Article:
High fluid loss also wets the area around the bore hole, and in sand or cobble conditions this can cause your hole to collapse. Keeping the hole open often has more to do with fluid loss than viscosity. A fluid with a low fluid loss will have a thin tough filter cake. This maximises the space available for the fluid to flow and limits the loss of water from the drilling fluid into the formation. Dropping two samples of drilling mud on some sand illustrates this point. The fluid with the higher fluid loss will have a larger wet ring on the sand, and the remaining fluid will quickly be much thicker.
There are some basic techniques and considerations that also come into play when actually mixing a drilling fluid. As already stated, drilling fluids are roughly 96 per cent water – which should serve to highlight the importance of water quality.
A test for water hardness or calcium content will show whether soda ash will need to be added to make-up water. Each brand of bentonite has different tolerances for total hardness, so the point at which soda ash should be added should always be checked with the bentonite supplier.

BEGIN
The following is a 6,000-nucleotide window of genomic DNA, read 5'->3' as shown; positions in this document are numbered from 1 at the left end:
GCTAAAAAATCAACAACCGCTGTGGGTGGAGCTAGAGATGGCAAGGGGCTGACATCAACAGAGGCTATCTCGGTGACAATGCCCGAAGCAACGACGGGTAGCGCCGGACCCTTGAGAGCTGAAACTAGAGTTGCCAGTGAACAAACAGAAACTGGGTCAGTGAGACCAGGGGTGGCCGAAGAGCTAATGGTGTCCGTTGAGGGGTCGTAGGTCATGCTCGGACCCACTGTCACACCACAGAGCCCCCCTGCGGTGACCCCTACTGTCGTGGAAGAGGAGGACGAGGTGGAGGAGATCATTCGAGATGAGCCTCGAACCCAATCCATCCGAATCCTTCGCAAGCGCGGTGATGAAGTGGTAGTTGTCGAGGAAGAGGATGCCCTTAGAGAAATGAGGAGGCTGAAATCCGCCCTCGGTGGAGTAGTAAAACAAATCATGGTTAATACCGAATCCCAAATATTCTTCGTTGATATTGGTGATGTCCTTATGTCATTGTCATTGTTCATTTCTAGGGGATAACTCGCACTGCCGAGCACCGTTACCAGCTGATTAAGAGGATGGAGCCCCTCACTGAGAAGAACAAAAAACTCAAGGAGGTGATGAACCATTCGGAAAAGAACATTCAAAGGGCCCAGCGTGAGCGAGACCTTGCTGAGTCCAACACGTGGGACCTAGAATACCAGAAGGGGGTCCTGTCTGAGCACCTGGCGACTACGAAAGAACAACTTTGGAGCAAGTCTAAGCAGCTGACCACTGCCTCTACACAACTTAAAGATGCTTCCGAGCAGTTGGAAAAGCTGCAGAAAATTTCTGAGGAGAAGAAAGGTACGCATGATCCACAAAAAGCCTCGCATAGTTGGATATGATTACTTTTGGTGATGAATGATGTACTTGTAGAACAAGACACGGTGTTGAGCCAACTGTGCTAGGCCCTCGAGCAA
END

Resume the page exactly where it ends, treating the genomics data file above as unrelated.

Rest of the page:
The supplier can also provide information on the preferred pH range of the material. Each bentonite has a pH at which it is most effective. To achieve this, adding soda ash will increase the pH while treating out calcium. Simple pH test strips are dipped and colour matched to determine the pH of the water. Contaminants such as calcium or chlorides not only decrease the yield of the product, but more importantly have a significant negative impact on fluid loss.
The bentonite should be added to the water via a high shear mixer to build viscosity, and the checked with a Marsh cup and funnel. After adding the bentonite, polymers should be added as necessary. Each family of polymers has different characteristics, things they do well and things they are sensitive to – and the characteristics of any polymer should always be well-known before use. Does it build viscosity? Control fluid loss? Increase gels, and if so are they progressive? Selecting the appropriate polymers for each HDD job will help control fluid costs. Once the polymer is fully mixed the finished viscosity should be checked to ensure it is appropriate to the soil conditions.

This article was published with kind permission of Trenchless Australasia.